For the week of June 2, 1999  thru June 8, 1999  


Open space and the Kitty Hawk

Orville and Wilbur Wright knew it: Not every new idea flies the first time out. The open-space bond that failed to garner the approval of 2/3 of voters last week was no exception.

Bond supporters should follow the lead of the Wright brothers who were certain their dream of flight was not fatally flawed. The brothers saw many flying machines crash before they finally hit on the Kitty Hawk, the mother of all modern airplanes.

Issuing a bond to purchase open-space easements on private property is a good idea. The bond failed because the blueprints were missing a few things. No one had defined open space or identified specific properties for easements. No one convinced south-county landowners that they would see any benefit from open-space easements.

Voters needed a prototype, a Kitty Hawk. Voters may have been more amenable to the open-space bond had they known exactly how and where the money was going to be spent. The open-ended unstructured nature of the program laid out by organizers made many uneasy and failed to soothe the fears of skeptics.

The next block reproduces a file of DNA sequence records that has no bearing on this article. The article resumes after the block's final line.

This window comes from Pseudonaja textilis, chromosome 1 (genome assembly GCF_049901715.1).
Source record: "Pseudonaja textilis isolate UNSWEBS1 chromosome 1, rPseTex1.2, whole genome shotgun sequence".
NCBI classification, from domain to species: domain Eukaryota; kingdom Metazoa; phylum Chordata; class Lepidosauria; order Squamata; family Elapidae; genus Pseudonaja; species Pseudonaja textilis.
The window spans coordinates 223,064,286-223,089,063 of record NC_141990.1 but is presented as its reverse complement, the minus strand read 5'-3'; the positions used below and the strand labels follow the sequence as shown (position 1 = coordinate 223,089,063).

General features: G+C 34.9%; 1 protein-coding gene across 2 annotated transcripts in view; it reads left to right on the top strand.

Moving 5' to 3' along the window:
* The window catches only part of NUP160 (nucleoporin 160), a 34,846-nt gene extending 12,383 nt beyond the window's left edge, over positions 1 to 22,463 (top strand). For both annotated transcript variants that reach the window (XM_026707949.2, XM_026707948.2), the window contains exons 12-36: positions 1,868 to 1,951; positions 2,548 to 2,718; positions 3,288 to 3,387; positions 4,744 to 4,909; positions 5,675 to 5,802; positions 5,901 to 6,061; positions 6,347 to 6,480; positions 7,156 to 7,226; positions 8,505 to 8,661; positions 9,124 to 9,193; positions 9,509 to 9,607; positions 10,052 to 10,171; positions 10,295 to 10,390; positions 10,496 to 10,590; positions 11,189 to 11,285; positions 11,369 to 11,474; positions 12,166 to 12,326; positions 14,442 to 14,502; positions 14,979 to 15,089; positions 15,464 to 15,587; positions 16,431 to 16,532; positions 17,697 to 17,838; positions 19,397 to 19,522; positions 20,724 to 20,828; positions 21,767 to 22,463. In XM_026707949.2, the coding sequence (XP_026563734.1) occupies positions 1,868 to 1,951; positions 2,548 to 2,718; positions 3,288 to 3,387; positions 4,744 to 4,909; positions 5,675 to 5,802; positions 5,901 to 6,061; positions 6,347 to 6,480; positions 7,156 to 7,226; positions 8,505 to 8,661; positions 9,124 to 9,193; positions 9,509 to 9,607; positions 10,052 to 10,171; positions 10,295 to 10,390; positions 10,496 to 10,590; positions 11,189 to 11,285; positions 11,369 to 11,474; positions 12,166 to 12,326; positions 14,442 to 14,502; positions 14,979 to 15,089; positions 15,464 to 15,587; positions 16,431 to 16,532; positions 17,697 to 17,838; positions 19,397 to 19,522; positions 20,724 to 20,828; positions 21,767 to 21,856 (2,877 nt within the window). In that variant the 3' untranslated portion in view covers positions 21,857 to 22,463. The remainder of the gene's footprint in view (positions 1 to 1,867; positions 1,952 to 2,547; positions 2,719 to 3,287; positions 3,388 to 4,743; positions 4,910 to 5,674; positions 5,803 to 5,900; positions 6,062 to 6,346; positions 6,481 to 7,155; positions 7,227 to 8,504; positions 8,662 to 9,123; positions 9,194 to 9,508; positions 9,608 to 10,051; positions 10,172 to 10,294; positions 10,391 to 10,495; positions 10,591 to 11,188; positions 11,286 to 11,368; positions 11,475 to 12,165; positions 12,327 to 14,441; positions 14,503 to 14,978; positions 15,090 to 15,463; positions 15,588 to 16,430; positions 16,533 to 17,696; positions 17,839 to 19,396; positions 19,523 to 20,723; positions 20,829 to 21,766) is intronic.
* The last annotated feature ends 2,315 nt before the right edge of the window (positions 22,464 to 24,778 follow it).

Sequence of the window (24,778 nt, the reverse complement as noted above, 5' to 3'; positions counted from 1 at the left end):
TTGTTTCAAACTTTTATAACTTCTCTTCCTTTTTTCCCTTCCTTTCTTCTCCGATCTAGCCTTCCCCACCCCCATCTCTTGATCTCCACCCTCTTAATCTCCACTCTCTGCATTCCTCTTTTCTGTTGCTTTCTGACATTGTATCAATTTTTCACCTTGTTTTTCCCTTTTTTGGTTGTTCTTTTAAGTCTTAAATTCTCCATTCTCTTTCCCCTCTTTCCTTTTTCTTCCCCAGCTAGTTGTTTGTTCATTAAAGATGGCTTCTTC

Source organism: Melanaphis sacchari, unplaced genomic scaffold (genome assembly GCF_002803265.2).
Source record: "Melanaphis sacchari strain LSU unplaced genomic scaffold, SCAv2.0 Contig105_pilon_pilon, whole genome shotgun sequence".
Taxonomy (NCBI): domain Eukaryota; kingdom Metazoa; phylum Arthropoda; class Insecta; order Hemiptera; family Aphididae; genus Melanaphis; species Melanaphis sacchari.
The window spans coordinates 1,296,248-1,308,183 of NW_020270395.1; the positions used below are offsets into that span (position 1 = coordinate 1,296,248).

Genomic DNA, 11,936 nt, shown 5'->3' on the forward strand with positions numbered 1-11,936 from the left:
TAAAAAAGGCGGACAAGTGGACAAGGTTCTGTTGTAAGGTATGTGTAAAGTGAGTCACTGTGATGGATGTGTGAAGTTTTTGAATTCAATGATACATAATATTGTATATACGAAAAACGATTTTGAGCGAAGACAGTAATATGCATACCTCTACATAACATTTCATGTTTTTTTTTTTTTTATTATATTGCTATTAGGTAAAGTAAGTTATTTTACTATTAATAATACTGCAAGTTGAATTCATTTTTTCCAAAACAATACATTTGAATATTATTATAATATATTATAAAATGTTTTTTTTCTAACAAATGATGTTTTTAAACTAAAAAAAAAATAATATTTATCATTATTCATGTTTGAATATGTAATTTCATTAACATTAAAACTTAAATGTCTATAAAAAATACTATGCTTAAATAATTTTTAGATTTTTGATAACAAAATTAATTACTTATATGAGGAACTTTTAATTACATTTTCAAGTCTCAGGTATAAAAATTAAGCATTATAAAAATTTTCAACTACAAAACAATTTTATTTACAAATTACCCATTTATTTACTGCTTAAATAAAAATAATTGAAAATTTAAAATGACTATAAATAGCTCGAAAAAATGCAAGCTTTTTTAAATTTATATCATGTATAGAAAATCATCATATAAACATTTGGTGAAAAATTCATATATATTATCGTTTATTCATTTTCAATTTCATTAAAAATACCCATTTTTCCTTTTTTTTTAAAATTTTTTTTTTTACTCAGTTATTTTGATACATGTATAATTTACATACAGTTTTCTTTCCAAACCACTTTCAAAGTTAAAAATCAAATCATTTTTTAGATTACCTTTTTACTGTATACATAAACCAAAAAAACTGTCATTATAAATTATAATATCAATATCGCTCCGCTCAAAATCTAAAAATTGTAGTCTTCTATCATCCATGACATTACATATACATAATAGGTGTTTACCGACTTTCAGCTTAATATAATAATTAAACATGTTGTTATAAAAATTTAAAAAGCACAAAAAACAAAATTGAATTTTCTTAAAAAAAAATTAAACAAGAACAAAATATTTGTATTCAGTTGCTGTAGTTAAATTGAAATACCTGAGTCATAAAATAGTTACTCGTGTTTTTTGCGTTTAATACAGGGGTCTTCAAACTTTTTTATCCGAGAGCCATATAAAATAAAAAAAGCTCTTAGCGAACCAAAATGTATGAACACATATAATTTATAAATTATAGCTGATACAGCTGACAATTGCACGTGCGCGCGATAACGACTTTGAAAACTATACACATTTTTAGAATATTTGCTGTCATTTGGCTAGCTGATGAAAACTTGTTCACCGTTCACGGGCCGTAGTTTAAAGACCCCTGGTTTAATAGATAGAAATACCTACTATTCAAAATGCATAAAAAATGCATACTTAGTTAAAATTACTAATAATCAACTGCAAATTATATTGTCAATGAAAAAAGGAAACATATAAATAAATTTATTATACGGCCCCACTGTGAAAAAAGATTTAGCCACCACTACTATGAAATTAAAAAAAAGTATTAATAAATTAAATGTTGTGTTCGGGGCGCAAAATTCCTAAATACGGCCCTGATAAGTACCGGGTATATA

Organizers clearly underestimated the opposition among south-county residents. They underestimated the concern of other residents that the bond was rushed in order to avoid colliding with a bond for new recreation facilities that is waiting in the wings.

Organizers should learn from the rejection, create a specific program for open-space easements and try again. Like the Kitty Hawk, the bond will fly one day.


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